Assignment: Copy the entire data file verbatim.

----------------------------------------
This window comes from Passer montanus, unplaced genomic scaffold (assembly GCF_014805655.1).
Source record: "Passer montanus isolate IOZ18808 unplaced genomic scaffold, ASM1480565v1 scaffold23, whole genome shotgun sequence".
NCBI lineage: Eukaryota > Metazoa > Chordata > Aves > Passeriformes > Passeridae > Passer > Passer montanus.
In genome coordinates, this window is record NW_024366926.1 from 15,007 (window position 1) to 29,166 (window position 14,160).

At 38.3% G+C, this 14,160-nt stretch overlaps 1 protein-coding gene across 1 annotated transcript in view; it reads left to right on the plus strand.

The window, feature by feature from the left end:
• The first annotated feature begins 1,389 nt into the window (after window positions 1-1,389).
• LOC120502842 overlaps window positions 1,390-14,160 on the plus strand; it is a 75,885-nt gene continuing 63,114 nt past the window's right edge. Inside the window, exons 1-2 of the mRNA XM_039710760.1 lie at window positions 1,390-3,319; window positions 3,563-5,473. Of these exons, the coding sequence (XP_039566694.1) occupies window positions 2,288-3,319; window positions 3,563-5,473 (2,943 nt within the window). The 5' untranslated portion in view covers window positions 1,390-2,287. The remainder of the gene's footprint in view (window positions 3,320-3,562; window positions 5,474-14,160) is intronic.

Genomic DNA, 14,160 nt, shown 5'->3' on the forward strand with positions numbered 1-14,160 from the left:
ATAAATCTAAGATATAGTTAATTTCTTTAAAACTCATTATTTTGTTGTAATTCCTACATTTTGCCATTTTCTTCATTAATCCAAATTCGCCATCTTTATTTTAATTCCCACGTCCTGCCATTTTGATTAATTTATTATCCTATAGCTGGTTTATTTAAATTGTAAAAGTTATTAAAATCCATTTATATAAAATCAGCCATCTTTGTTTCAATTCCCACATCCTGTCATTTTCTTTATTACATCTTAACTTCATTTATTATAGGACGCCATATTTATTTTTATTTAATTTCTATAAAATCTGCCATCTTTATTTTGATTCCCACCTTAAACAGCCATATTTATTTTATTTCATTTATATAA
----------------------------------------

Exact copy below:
This window comes from Passer montanus, unplaced genomic scaffold (assembly GCF_014805655.1).
Source record: "Passer montanus isolate IOZ18808 unplaced genomic scaffold, ASM1480565v1 scaffold23, whole genome shotgun sequence".
NCBI lineage: Eukaryota > Metazoa > Chordata > Aves > Passeriformes > Passeridae > Passer > Passer montanus.
In genome coordinates, this window is record NW_024366926.1 from 15,007 (window position 1) to 29,166 (window position 14,160).

At 38.3% G+C, this 14,160-nt stretch overlaps 1 protein-coding gene across 1 annotated transcript in view; it reads left to right on the plus strand.

The window, feature by feature from the left end:
• The first annotated feature begins 1,389 nt into the window (after window positions 1-1,389).
• LOC120502842 overlaps window positions 1,390-14,160 on the plus strand; it is a 75,885-nt gene continuing 63,114 nt past the window's right edge. Inside the window, exons 1-2 of the mRNA XM_039710760.1 lie at window positions 1,390-3,319; window positions 3,563-5,473. Of these exons, the coding sequence (XP_039566694.1) occupies window positions 2,288-3,319; window positions 3,563-5,473 (2,943 nt within the window). The 5' untranslated portion in view covers window positions 1,390-2,287. The remainder of the gene's footprint in view (window positions 3,320-3,562; window positions 5,474-14,160) is intronic.

Genomic DNA, 14,160 nt, shown 5'->3' on the forward strand with positions numbered 1-14,160 from the left:
ATAAATCTAAGATATAGTTAATTTCTTTAAAACTCATTATTTTGTTGTAATTCCTACATTTTGCCATTTTCTTCATTAATCCAAATTCGCCATCTTTATTTTAATTCCCACGTCCTGCCATTTTGATTAATTTATTATCCTATAGCTGGTTTATTTAAATTGTAAAAGTTATTAAAATCCATTTATATAAAATCAGCCATCTTTGTTTCAATTCCCACATCCTGTCATTTTCTTTATTACATCTTAACTTCATTTATTATAGGACGCCATATTTATTTTTATTTAATTTCTATAAAATCTGCCATCTTTATTTTGATTCCCACCTTAAACAGCCATATTTATTTTATTTCATTTATATAA